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CRISPR 101: Validating Your Genome Edit

Posted by Melina Fan on Jul 30, 2015 10:30:00 AM

You’ve created your gRNA expression construct and used Cas9 to introduce it into your target cells. Hooray! You’re ready to begin reading out data, right? Almost. In this blog post we’ll explain how to verify that your cells were appropriately edited. We’ll also cover the basic techniques for detecting insertion, deletion, and mutation events.

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Topics: Genome Engineering, CRISPR, CRISPR 101

Protein Tagging with CRISPR/Cas9: A Conversation with Mendenhall and Myers

Posted by Kendall Morgan on Jul 28, 2015 10:30:00 AM

As Eric Mendenhall of the University of Alabama in Huntsville explains it, a major goal in his laboratory is to understand the function of the non-coding portion of the genome. Mendenhall and Richard Myers of HudsonAlpha (where Mendenhall is also an adjunct faculty member) have together been working toward this goal for years as members of the ENCyclopedia of DNA Elements Project (ENCODE), an NIH-funded effort to define all of the functional elements in the human genome.

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Topics: Interview, CRISPR

Experimenting in an Open Source lab: from CRISPR to Cats

Posted by Guest Blogger on Jul 23, 2015 10:30:00 AM

The following post was contributed by Derek Jacoby from Makerspace Victoria, CA

Over the decades science has become increasingly restricted to academic and industrial labs, but recently there has been a counter movement by the public to access basic equipment and to become involved in developing tools and solutions to research problems. This movement calls itself the Open Science movement and is part of a bigger movement in a variety of research sectors to provide open source technologies and spaces where interested parties can do research. This interest manifested itself in the creation of Hackerspaces and Makerspaces back in 2007, which function as centres for peer learning and knowledge sharing, in the form of workshops, presentations, and lectures. There are currently around 1,000 active makerspaces around the world. Hackerspaces.org maintains a list of active spaces near you.

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Topics: Scientific Sharing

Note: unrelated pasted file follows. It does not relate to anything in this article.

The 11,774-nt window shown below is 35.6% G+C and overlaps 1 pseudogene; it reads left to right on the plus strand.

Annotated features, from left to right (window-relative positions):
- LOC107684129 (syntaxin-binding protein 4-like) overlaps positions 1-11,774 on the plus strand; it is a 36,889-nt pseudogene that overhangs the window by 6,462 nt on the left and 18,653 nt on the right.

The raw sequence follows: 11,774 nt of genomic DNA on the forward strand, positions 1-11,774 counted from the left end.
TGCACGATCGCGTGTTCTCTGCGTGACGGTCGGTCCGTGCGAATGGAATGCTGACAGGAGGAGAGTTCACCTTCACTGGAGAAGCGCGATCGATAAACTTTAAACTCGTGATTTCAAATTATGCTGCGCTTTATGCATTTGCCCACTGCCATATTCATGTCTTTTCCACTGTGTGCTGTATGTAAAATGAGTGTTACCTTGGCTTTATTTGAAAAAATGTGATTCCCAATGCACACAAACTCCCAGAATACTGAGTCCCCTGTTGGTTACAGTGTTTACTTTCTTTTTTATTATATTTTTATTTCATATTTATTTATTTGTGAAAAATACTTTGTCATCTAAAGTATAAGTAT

IDP and your PI: A Roadmap for Career Planning and Personal Development

Posted by Mary Gearing on Jul 21, 2015 10:30:00 AM

As we get closer to the start of another academic year, graduate students and post-docs alike are wondering where the time has gone. Are we any closer to graduating, publishing that key paper, or figuring out a career path? Many trainees are developing Individual Development Plans (IDP's) through Science Careers’ myIDP tool. Using myIDP, you can identify suitable careers based on your current interests and skillset. With this information in hand, you can then formulate a plan to further develop your transferable skills and reach your career goals.     

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Topics: Career, Lab Tips, Career Readiness

Light Sheet Fluorescence Microscopy

Posted by Guest Blogger on Jul 16, 2015 10:30:00 AM

This post was contributed by Jae Lee and Pantelis Tsoulfas of the Department of Neurological Surgery at the University of Miami.

The beginning of this century has seen some major advances in light microscopy, particularly related to the neurosciences.  These developments in microscopy coupled with techniques that make tissues transparent are enabling microscopes to visualize the cellular architecture of whole tissues in 3D with unprecedented detail.  One of these advances in microscopy has been light sheet fluorescence microscopy (LSFM). The underlying method was developed in 1902 by Richard Zsigmondy and Henry Siedentopf to enhance the microscopic resolution for studying colloidal gold (1).  The method was based on using a thin plane (sheet) of light generated by sunlight to observe single gold particles with diameters less than 4nm.

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Topics: Imaging, Fluorescent Proteins

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